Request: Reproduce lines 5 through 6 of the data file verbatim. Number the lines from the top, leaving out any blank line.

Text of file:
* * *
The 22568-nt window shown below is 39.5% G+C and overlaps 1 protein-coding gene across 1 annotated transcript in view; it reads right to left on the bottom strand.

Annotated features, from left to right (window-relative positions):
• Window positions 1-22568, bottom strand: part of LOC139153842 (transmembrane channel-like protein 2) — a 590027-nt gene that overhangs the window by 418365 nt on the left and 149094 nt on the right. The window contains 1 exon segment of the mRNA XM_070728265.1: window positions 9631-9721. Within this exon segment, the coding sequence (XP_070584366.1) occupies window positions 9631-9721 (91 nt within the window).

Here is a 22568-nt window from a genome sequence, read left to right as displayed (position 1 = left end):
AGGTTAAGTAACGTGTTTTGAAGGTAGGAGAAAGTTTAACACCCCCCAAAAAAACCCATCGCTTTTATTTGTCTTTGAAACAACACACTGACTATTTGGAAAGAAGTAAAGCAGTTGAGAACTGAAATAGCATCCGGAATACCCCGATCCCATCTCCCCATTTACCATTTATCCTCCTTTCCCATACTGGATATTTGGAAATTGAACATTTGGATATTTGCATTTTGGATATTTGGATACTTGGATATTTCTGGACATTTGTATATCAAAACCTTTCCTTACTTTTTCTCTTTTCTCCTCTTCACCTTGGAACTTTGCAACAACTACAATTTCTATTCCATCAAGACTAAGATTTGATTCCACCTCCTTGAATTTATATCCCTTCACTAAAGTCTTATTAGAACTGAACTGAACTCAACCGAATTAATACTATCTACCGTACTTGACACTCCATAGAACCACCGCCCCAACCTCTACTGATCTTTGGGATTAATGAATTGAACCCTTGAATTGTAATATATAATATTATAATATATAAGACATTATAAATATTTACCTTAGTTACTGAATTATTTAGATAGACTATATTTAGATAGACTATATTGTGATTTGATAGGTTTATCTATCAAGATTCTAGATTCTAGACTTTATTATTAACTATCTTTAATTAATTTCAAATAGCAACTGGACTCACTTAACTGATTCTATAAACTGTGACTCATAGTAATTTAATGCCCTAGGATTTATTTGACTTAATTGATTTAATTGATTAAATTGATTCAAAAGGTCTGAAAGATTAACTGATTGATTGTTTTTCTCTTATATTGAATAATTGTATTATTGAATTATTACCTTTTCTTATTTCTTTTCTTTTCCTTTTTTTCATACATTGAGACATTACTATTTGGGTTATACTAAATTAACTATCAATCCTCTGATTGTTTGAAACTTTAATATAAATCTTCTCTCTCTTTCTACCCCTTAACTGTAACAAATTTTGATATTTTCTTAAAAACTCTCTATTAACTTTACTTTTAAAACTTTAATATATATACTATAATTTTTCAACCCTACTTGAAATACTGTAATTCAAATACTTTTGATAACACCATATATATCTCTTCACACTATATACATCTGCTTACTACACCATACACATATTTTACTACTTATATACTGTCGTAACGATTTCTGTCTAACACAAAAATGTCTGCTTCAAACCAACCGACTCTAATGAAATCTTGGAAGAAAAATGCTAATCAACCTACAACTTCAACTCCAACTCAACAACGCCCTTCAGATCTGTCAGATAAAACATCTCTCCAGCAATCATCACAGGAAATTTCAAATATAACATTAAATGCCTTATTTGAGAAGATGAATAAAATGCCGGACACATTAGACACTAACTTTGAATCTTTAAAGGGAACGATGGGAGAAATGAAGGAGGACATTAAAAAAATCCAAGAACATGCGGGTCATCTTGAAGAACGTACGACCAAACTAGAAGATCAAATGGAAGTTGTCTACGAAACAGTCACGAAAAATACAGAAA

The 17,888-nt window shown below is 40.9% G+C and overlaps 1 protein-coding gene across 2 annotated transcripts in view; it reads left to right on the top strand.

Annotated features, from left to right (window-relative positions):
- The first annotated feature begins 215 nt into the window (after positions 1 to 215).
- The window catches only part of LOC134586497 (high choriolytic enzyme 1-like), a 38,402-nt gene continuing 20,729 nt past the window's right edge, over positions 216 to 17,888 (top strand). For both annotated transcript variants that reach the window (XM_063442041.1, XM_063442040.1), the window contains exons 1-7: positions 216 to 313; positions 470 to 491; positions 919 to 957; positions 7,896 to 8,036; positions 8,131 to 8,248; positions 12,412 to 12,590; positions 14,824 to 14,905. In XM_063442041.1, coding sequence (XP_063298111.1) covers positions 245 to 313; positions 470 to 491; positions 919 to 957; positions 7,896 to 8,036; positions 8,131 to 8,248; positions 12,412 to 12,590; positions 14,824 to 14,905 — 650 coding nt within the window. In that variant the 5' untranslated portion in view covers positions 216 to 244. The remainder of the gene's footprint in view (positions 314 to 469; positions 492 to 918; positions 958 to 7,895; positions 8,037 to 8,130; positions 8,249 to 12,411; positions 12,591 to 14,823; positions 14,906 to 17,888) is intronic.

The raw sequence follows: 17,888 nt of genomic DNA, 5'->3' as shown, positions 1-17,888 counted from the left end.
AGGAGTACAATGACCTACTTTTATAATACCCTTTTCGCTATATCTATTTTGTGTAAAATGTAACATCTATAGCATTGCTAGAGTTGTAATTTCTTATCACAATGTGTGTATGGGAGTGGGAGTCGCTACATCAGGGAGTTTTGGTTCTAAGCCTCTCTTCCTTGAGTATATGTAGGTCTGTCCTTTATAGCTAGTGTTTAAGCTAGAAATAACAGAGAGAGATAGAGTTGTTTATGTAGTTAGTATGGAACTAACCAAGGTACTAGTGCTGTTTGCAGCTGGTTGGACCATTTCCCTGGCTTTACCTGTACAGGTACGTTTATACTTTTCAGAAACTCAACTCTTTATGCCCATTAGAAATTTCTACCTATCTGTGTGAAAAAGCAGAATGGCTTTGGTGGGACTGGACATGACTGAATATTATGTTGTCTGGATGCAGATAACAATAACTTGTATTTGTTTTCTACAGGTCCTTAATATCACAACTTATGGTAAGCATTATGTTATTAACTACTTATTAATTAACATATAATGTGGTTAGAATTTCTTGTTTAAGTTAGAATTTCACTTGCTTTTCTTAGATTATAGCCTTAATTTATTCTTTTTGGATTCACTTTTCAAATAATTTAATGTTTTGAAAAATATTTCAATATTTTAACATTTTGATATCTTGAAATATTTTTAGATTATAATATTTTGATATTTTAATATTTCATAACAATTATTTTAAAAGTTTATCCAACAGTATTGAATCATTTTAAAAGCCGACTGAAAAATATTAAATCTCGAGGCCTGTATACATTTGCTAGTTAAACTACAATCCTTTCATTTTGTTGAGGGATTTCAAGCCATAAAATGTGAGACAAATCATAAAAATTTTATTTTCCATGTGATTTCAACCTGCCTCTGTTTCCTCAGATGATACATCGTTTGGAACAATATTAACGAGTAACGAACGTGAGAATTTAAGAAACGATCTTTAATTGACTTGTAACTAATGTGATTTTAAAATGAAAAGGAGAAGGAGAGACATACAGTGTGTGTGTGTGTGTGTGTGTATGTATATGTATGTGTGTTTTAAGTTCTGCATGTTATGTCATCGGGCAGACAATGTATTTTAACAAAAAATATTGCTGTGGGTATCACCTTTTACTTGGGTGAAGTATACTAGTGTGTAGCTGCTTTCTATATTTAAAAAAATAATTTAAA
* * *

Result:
AGGTTAAGTAACGTGTTTTGAAGGTAGGAGAAAGTTTAACACCCCCCAAAAAAACCCATCGCTTTTATTTGTCTTTGAAACAACACACTGACTATTTGGAAAGAAGTAAAGCAGTTGAGAACTGAAATAGCATCCGGAATACCCCGATCCCATCTCCCCATTTACCATTTATCCTCCTTTCCCATACTGGATATTTGGAAATTGAACATTTGGATATTTGCATTTTGGATATTTGGATACTTGGATATTTCTGGACATTTGTATATCAAAACCTTTCCTTACTTTTTCTCTTTTCTCCTCTTCACCTTGGAACTTTGCAACAACTACAATTTCTATTCCATCAAGACTAAGATTTGATTCCACCTCCTTGAATTTATATCCCTTCACTAAAGTCTTATTAGAACTGAACTGAACTCAACCGAATTAATACTATCTACCGTACTTGACACTCCATAGAACCACCGCCCCAACCTCTACTGATCTTTGGGATTAATGAATTGAACCCTTGAATTGTAATATATAATATTATAATATATAAGACATTATAAATATTTACCTTAGTTACTGAATTATTTAGATAGACTATATTTAGATAGACTATATTGTGATTTGATAGGTTTATCTATCAAGATTCTAGATTCTAGACTTTATTATTAACTATCTTTAATTAATTTCAAATAGCAACTGGACTCACTTAACTGATTCTATAAACTGTGACTCATAGTAATTTAATGCCCTAGGATTTATTTGACTTAATTGATTTAATTGATTAAATTGATTCAAAAGGTCTGAAAGATTAACTGATTGATTGTTTTTCTCTTATATTGAATAATTGTATTATTGAATTATTACCTTTTCTTATTTCTTTTCTTTTCCTTTTTTTCATACATTGAGACATTACTATTTGGGTTATACTAAATTAACTATCAATCCTCTGATTGTTTGAAACTTTAATATAAATCTTCTCTCTCTTTCTACCCCTTAACTGTAACAAATTTTGATATTTTCTTAAAAACTCTCTATTAACTTTACTTTTAAAACTTTAATATATATACTATAATTTTTCAACCCTACTTGAAATACTGTAATTCAAATACTTTTGATAACACCATATATATCTCTTCACACTATATACATCTGCTTACTACACCATACACATATTTTACTACTTATATACTGTCGTAACGATTTCTGTCTAACACAAAAATGTCTGCTTCAAACCAACCGACTCTAATGAAATCTTGGAAGAAAAATGCTAATCAACCTACAACTTCAACTCCAACTCAACAACGCCCTTCAGATCTGTCAGATAAAACATCTCTCCAGCAATCATCACAGGAAATTTCAAATATAACATTAAATGCCTTATTTGAGAAGATGAATAAAATGCCGGACACATTAGACACTAACTTTGAATCTTTAAAGGGAACGATGGGAGAAATGAAGGAGGACATTAAAAAAATCCAAGAACATGCGGGTCATCTTGAAGAACGTACGACCAAACTAGAAGATCAAATGGAAGTTGTCTACGAAACAGTCACGAAAAATACAGAAA

The 17,888-nt window shown below is 40.9% G+C and overlaps 1 protein-coding gene across 2 annotated transcripts in view; it reads left to right on the top strand.